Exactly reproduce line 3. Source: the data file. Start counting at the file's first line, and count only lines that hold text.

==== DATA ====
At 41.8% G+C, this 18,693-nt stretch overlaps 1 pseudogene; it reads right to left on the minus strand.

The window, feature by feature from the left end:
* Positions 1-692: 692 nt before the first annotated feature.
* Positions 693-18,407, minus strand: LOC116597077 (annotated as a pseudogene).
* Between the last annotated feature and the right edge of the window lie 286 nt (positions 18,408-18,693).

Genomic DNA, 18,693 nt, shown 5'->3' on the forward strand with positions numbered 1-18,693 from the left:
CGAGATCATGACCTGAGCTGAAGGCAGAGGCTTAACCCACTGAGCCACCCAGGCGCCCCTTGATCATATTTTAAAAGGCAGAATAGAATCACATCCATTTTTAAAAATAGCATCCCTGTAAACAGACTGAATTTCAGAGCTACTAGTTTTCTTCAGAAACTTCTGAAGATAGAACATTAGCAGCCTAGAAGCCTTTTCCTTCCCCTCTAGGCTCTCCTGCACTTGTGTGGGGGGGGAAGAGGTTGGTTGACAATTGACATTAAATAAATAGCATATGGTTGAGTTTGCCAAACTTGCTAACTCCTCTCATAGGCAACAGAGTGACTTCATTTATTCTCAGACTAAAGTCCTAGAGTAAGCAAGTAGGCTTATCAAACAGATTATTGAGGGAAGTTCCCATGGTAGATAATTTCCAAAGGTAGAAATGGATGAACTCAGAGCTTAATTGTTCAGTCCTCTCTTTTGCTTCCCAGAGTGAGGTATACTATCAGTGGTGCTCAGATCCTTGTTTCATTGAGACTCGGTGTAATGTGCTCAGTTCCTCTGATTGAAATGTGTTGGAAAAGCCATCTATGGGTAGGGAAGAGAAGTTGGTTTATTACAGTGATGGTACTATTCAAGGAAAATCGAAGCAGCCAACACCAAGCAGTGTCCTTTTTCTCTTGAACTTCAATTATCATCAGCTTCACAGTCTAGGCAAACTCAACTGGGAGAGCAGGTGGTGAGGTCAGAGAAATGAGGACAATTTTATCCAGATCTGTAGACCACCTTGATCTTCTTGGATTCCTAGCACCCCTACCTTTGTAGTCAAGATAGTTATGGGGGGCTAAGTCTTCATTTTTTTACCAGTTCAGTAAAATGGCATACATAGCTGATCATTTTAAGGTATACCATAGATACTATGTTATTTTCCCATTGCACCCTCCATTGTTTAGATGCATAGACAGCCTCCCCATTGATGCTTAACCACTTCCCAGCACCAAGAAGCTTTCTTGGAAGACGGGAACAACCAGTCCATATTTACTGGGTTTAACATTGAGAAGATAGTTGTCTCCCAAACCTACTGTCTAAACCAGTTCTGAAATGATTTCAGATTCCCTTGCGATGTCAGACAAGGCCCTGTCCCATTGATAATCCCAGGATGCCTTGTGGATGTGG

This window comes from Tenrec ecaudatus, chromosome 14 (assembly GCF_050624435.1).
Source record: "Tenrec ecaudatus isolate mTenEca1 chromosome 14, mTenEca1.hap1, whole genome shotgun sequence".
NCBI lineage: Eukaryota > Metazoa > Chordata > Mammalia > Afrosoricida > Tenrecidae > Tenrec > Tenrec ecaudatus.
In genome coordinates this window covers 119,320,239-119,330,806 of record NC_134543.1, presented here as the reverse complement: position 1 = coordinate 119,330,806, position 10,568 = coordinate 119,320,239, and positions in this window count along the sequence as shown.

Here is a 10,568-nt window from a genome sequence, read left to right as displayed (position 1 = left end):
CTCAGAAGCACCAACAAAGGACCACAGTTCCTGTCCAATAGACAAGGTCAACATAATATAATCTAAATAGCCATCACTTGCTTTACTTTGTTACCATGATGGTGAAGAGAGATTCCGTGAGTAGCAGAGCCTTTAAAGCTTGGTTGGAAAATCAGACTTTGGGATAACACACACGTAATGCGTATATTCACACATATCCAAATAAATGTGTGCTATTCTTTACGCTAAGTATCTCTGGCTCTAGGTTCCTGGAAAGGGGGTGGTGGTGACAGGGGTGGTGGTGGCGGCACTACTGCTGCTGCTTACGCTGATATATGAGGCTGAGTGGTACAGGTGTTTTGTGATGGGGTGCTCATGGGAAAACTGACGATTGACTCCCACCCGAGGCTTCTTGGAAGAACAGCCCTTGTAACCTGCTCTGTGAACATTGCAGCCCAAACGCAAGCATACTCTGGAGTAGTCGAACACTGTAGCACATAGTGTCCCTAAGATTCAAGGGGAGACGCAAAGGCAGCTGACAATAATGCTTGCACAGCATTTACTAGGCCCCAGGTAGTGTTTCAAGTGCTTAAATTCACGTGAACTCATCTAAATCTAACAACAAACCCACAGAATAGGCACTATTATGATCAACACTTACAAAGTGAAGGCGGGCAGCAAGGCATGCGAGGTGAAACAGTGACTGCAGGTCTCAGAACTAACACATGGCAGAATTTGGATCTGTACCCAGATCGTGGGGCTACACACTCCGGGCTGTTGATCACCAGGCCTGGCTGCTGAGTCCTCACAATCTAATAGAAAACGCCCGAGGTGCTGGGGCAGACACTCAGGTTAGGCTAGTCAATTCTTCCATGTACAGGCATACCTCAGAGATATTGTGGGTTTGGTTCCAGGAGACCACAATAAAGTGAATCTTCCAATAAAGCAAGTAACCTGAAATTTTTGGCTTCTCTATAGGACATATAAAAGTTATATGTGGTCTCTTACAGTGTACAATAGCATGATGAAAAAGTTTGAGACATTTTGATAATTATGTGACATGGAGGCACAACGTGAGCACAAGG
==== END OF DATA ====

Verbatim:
* Positions 1-692: 692 nt before the first annotated feature.